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Ask the Expert
Q: I am pregnant again after having had a previous caesarean section. I am hoping for a vaginal birth this time. Is acupunture for induction of labour safe when a woman has had a caesarean in the past?
A: The core of this question is whether it is safe to have acupuncture for induction of labour, to which the answer is yes, as long as it is with the consent of the midwife or consultant in charge of your case. Generally speaking most obstetricians will only consider inducing a labour after 41 weeks or one week after predicted due date, and no acupuncturist will attempt to induce labour before this. Once you have reached this stage the team looking after you will be considering either a medical induction or another caesarean, and this is the point where acupuncture practitioners are often called into the case.
There was considerable debate inside the BAcC some years ago about whether this could or should be done independently of the medical team looking after the mother, but our view was that it is far better for all efforts to be co-ordinated at this point than to have someone operating outside the system. In our experience most conventional teams are happy for the mother to have acupuncture as a means of avoiding medical induction or C-sections, and the crucial things is that if the labour does kick in then all of the next steps are already in place for the birth to take place.
Acupuncture for the induction of labour is a very gentle process and if it works is probably a little less of a jolt to the system than drugs which tend to kick in very quickly, so we would always recommend using it first if the medical team are OK with this. Many of our members now focus their work very much on treating pregnancy and late-stage pregnancy, and checking the websites of a few BAcC members local to you will quickly reveal who has this focus and often what postgraduate training they have had in this field.
Q: Can acupuncture help with circulation disorders? I've had a varicose vain surgery about 10 years ago, but it didn't resolve the problem of re-appearing spider vains and pain in my lower left leg. Pain is currently managed by antistax, but I'm searching for a solution to the problem itself
A: This question highlights a major difference between Chinese medicine and Western medicine. Varicose veins are a very common problem for which western medicine usually only recommends surgery, in the form of stripping along with a few newer techniques involving laser work, or continuing management with medication and various forms of support hose. From a Chinese medicine perspective, though, the cause is seen to lie in a failure of body's energetic functions which maintain good circulation and which promote the body's internal 'gravity' in the form of the upward movement of energy, or 'qi' as it is named in Chinese thought. Being able to identify functional disturbances is not in itself enough to go straight ahead with treatment, however; the practitioner needs to elicit whether these functional disturbances are the primary problem or a reflection and response to other disharmonies in the system. This differentiation often determines whether the treatment will provide short or longer term relief, and is one reason by symptomatic treatment is not something we encourage. In short, though, Chinese's medicines understanding of the same symptoms in functional terms can inform and underpin treatment aimed at reducing the causes of varicose vein formation and development.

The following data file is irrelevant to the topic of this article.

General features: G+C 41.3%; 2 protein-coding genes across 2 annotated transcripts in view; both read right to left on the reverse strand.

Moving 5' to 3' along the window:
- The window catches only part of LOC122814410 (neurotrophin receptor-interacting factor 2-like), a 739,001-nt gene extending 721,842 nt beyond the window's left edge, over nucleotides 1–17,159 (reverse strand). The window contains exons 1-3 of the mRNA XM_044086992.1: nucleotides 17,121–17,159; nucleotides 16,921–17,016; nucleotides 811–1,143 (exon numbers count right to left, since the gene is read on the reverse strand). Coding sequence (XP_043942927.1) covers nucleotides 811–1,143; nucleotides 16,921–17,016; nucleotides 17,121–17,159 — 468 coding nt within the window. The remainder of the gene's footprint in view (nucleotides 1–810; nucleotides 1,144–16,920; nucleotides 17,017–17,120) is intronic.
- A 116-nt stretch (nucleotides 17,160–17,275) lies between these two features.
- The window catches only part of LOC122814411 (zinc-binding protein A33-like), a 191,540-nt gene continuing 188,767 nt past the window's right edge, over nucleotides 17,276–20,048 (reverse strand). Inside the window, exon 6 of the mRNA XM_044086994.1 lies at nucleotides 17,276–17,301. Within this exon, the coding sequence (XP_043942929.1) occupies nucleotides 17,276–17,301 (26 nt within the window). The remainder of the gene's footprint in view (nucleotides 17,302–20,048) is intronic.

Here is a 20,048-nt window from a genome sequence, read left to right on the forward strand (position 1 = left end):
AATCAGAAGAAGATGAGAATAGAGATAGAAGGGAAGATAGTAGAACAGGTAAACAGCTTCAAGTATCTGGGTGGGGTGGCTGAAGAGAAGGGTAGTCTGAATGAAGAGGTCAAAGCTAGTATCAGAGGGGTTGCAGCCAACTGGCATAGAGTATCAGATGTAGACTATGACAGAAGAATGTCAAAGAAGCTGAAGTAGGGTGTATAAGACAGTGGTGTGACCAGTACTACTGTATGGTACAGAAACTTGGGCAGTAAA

There is, of course, very little research evidence of the kind accepted in the West (although many thousands of untranslated studies are done in China each year), and it would be fair to say that by the time most patients with varicose veins or spider veins consult an acupuncturist the problems are often well advanced. However, the small amount of research which does exist suggests that acupuncture treatment may be effective in reducing some of the pain which people experience, although the characteristic knobbly lumps and bumps which people have are relatively intractable.
We advise you to contact a BAcC member local to you to seek their advice on what can be done and what your reasonable expectations might be. It is a sad reflection on modern times that there are many people offering cures for problems which are not amenable to cure, and complementary medicine is no stranger to the 'magic solutions'. Our members, however, are trained to ensure that they do not offer false or unrealistic expectations.
As well as acupuncture treatment you may well find that your practitioner makes a number of recommendations about diet and exercise to help maintain any improvements in your circulation. An American acupuncture website which is generally well respected has articles such as this
which point to a number of simple exercises which might augment any treatment (although we canot comment on the herbs and lotions mentioned since these fall beyond our scope of practice)
Q: I recently had some accupuncture through my GP. Unfortunately this made me feel extremely sick. Following this I was admitted to hospital for several weeks for treatment for these and other problems.
However, I am considering trying it again for my cervical dystonia and spondylosis (mainly affecting my left upper back and left side of my neck) which is causing me major problems with pain, stiffness and mobility.
I am hoping you can give me an idea of where the correct points are for any treatment, and how many sessions might be needed?